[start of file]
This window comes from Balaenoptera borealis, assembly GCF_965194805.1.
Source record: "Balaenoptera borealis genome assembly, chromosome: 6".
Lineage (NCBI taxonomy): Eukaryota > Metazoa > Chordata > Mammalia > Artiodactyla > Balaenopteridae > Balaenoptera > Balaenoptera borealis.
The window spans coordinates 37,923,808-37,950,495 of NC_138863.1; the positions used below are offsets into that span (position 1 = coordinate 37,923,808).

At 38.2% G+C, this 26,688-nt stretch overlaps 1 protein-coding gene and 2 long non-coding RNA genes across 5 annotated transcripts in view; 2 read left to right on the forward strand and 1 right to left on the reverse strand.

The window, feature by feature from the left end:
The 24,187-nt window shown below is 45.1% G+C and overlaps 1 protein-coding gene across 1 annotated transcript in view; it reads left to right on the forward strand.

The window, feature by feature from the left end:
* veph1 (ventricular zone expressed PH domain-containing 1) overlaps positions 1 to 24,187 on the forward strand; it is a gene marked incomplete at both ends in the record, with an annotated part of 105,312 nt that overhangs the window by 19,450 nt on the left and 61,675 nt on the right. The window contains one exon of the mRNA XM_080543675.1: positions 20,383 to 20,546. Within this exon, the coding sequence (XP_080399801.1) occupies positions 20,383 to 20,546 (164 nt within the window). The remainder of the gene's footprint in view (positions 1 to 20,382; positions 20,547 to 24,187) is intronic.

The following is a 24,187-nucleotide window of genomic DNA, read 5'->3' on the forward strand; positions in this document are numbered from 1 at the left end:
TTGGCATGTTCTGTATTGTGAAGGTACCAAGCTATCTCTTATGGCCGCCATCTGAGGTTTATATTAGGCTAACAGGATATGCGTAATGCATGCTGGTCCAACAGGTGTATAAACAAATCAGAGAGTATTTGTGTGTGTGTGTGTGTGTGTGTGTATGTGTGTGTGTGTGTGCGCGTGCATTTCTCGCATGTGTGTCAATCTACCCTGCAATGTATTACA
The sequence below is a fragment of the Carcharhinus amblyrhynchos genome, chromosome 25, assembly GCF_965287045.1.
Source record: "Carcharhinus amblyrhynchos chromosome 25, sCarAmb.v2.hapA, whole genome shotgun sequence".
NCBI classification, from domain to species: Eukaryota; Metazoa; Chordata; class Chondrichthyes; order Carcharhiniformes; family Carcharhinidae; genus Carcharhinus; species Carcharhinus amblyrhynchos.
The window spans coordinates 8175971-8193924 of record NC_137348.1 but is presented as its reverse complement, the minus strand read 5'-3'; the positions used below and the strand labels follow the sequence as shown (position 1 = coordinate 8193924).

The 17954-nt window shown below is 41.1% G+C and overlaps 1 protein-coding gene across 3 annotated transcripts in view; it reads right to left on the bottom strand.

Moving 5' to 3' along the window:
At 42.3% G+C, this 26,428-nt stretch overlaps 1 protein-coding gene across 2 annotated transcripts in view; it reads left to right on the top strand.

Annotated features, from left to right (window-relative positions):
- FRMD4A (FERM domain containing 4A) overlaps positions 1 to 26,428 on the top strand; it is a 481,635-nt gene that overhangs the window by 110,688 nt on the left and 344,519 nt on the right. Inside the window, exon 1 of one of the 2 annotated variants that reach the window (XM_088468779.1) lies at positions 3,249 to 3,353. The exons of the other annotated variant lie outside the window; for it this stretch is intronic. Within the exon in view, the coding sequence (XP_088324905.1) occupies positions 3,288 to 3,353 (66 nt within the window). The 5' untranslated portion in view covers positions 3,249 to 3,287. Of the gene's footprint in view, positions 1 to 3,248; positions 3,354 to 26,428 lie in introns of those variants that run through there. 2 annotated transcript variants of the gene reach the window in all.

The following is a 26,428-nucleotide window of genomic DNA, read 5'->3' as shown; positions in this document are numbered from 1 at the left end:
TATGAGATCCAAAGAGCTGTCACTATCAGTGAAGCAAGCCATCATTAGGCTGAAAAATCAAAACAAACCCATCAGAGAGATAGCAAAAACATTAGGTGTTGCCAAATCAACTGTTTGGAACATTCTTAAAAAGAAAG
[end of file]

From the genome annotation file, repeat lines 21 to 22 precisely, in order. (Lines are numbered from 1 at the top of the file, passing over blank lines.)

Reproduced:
The following is a 26,428-nucleotide window of genomic DNA, read 5'->3' as shown; positions in this document are numbered from 1 at the left end:
TATGAGATCCAAAGAGCTGTCACTATCAGTGAAGCAAGCCATCATTAGGCTGAAAAATCAAAACAAACCCATCAGAGAGATAGCAAAAACATTAGGTGTTGCCAAATCAACTGTTTGGAACATTCTTAAAAAGAAAG